Unexpected behaviour of a LAN (Internet) Switch (Zyxel GS-105S V2)

This is not a support request related to openSUSE, but rather something I ran across earlier today that surprised me, that is technical related.

I purchased a Zyxel GS-105S V2 switch earlier this week, which is a very inexpensive 4 port Gigabyte switch. I already have a switch in our apartment that I use in my ‘study’ to connect 3 computers via one ethernet line to our router.

Our patio (outside) has one ethernet outlet and given both my wife and I like to sit outside at the same time, I picked up this inexpensive switch to use on the patio. Its small and lightweight and easy to take outside for use when we are both on the patio at the same time (using the web). We are using it for the first time today, and it works GREAT for both of us surfing at the same time via a wired connection.

What surprised me, is with this new Zyxel GS-105S V@ switch, some ports are blocked when in use with our router (a Fritzbox Fon WLAN 1&1 Home Server 50.000). My VPN ports are blocked, and also ports that I use with an office application are blocked. I can not even login to our router via this newt switch. Yet surfing works ok with this new switch. In comparison, I note with the other switch in my study (Level One GSW-0506) those same ports are not blocked, the VPN access works fine, the office application functions work ok, and I can login to the router.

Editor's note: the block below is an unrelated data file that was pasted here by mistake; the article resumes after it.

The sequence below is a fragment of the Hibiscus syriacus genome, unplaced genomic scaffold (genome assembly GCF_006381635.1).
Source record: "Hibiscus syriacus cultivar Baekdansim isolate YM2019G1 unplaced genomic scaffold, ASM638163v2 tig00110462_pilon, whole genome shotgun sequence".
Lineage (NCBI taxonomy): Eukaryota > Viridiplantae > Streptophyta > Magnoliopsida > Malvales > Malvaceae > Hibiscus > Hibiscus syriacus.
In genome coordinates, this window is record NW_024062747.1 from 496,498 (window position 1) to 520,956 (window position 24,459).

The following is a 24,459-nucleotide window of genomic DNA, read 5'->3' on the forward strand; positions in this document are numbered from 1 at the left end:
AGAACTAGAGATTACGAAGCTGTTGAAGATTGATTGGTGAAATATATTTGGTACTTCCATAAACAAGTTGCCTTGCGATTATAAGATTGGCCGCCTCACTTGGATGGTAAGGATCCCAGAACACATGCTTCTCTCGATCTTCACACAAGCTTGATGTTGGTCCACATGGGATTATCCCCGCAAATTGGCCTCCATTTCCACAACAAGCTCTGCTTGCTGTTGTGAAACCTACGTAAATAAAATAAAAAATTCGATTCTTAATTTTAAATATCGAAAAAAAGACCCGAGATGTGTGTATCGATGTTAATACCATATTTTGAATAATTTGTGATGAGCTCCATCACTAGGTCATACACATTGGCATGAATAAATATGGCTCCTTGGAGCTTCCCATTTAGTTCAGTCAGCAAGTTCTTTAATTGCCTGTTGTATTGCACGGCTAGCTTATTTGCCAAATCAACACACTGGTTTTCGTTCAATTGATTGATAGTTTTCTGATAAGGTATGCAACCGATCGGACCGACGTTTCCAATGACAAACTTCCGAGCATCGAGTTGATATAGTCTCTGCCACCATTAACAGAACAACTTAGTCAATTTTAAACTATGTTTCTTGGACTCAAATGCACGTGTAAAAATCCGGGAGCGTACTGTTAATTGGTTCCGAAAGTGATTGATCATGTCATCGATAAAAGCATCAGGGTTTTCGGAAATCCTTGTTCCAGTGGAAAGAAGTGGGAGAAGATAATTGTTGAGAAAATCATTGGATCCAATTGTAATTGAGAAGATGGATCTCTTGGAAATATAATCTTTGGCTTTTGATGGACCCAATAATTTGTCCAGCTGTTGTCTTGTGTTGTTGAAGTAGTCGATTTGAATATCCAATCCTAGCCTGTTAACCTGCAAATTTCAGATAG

After some investigation, I came to the initial (very tentative) conclusion that the problem is not this new switch per-se, but rather it is likely the Fritzbox router that is treating this switch differently.

I have not had the opportunity yet to check this out with our router (as it requires running in and out of the apartment to the server room) … but possibly sometime in the next few weeks I may check out our router - to see why it is treating this switch differently (assuming I have that assumption correctly).

This took me almost an hour to narrow down what I believe to be the likely culprit. … Of course my wife (in a teasing dig) said, it MUST be openSUSE Linux … to which we both had a laugh, as we knew it was almost certainly nothing to do with GNU/Linux, but we are aware that often GNU/Linux gets blamed for problems that are not understood.